On Friday morning, it was announced that writer William Goldman passed away on November 15 at the age of 87. Goldman gave us some of the most enduring modern classics on the page and screen—from novels like Marathon Man and The Princess Bride to his Academy Award-winning screenplay, Butch Cassidy and the Sundance Kid.
Goldman was born in the Chicago suburbs on August 31, 1931. With a deaf mother and a father whose business savvy was soon eclipsed by alcoholism (he ultimately died of suicide), Goldman didn’t have an easy time of it—and eventually left the Windy City for Oberlin College in Ohio. It was there that he developed a taste for writing, although he insisted that his fellow staff members at the college’s literary magazine told him that his work was terrible. After a brief stint in the army, he received his master’s degree at Columbia University in 1956. Around this time, he was drawing upon his short story-writing experience to begin a career-launching debut novel—The Temple of Gold, which chronicles the decades-long (and tumultuous) friendship between two young men in Midwestern America.
The success of Temple of Gold allowed Goldman to try his hand at other novels—eventually writing 16. Among them were Boys and Girls Together—another friendship tale and a coming-of-age story set in 1960s New York—as well as his biggest literary achievements: the fairy tale-inspired comedy The Princess Bride, and Marathon Man—a 1974 thriller about a runner who becomes ensnared in a Nazi conspiracy. Goldman would go on to adapt both books into major Hollywood hits, further sealing his reputation as “the patron saint of screenwriting” (C. Robert Cargill).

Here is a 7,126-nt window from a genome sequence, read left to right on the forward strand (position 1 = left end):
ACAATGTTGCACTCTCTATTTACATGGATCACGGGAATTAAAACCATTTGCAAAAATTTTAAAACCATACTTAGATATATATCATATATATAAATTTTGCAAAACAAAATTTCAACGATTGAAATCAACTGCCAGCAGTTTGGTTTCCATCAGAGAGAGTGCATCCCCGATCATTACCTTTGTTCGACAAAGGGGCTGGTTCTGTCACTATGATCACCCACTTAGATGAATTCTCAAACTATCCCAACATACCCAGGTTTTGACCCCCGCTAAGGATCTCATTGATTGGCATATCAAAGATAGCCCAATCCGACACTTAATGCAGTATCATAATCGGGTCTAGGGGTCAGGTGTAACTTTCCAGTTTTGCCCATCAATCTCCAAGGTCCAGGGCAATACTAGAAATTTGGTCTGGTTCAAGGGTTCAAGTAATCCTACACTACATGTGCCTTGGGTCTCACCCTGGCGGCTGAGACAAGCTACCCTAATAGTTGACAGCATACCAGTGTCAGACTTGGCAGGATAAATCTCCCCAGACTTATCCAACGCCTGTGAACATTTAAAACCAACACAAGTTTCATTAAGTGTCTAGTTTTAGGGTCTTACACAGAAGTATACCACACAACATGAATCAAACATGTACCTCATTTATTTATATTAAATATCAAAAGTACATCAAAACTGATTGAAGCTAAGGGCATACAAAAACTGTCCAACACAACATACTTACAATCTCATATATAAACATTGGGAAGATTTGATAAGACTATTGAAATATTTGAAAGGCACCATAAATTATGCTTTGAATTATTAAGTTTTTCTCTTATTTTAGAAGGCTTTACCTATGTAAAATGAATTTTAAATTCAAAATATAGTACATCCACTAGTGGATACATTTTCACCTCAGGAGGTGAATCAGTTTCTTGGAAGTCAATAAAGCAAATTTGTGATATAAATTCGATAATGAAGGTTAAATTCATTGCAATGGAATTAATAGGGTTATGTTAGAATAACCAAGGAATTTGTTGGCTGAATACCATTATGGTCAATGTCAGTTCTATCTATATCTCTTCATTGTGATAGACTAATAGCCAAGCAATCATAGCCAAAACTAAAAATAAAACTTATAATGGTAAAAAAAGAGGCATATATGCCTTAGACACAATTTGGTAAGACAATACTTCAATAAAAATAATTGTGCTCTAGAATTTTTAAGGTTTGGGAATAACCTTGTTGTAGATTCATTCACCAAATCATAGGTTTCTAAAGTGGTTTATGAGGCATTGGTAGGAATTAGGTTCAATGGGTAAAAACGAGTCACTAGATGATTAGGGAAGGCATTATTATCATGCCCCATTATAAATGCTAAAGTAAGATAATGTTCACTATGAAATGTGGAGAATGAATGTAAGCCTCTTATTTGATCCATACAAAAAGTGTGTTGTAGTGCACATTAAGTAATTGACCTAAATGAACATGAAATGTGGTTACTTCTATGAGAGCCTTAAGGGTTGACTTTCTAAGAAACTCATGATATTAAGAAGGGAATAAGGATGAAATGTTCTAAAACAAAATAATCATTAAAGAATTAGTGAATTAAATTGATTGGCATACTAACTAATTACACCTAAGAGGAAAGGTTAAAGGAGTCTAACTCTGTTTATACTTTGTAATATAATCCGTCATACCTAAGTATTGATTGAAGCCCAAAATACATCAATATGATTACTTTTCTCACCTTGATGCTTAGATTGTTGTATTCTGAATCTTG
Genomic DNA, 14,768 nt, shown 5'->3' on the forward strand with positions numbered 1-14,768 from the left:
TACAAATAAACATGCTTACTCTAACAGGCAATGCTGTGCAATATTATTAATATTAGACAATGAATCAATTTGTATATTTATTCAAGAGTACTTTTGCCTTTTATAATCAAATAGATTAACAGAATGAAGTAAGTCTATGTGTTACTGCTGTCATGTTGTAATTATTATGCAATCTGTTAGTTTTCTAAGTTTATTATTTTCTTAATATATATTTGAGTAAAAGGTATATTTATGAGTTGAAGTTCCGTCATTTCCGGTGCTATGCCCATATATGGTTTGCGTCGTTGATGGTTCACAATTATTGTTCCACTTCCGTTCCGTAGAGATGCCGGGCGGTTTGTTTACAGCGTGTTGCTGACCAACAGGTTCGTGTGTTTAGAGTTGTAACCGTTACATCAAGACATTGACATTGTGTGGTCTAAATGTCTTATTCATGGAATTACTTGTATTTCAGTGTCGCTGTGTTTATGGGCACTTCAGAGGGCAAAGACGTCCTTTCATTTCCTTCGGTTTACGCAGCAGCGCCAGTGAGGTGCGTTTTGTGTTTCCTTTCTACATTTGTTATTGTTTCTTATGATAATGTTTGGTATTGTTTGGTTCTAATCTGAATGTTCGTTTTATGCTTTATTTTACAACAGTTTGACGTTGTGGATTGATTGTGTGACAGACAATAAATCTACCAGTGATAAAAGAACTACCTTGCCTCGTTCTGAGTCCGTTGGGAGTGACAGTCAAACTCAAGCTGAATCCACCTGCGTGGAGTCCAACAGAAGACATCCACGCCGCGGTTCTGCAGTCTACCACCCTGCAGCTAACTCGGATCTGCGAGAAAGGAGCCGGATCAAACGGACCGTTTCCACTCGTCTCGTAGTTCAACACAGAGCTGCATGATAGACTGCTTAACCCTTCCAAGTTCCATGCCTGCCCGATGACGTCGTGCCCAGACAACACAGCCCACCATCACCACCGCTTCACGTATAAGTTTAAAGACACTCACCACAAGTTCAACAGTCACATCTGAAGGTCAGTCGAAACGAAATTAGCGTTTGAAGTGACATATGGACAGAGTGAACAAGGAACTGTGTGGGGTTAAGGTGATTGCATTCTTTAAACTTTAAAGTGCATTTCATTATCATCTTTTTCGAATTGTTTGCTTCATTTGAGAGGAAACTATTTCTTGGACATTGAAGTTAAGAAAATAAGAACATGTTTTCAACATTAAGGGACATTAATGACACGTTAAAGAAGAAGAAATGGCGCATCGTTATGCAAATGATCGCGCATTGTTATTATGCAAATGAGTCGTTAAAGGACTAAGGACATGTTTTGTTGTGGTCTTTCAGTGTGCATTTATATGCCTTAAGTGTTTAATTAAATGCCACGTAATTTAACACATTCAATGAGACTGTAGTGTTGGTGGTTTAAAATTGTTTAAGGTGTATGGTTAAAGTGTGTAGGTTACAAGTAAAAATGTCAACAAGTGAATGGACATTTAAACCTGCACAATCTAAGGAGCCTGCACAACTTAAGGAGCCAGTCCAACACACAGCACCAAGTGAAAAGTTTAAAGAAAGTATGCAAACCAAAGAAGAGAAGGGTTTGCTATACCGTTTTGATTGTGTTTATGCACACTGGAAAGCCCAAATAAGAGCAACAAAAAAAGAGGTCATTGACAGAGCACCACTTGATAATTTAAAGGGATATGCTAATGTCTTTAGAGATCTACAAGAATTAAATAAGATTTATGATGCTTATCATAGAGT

Goldman’s first foray into screenwriting was the 1965 film Masquerade, though Harper—the Paul Newman-fronted adaptation of a Ross Macdonald mystery—earned him the 1967 Edgar Award and truly jump-started his showbiz career. Two years later, he took home the Academy Award for Best Original Screenplay with Butch Cassidy and the Sundance Kid, the now-iconic Western starring Newman and Robert Redford as outlaws in the Wild West. In addition to The Princess Bride, Goldman claimed it was one of “the only two things I’ve ever written...that I can look at without humiliation.”
Even so, the rest of Goldman’s body of work certainly wasn’t embarrassing: In 1977, he won his second Oscar for the Watergate thriller All the President’s Men, which featured two of Goldman’s favorite leading men: Robert Redford and Dustin Hoffman (also the lead in Marathon Man). His other notable screenwriting credits include The Stepford Wives, Misery, and Good Will Hunting. You can find his full filmography here.
After you read Goldman's hit novels, learn more about his career in his 1983 memoir Adventures in the Screen Trade.
Featured image of William Goldman courtesy of Alchetron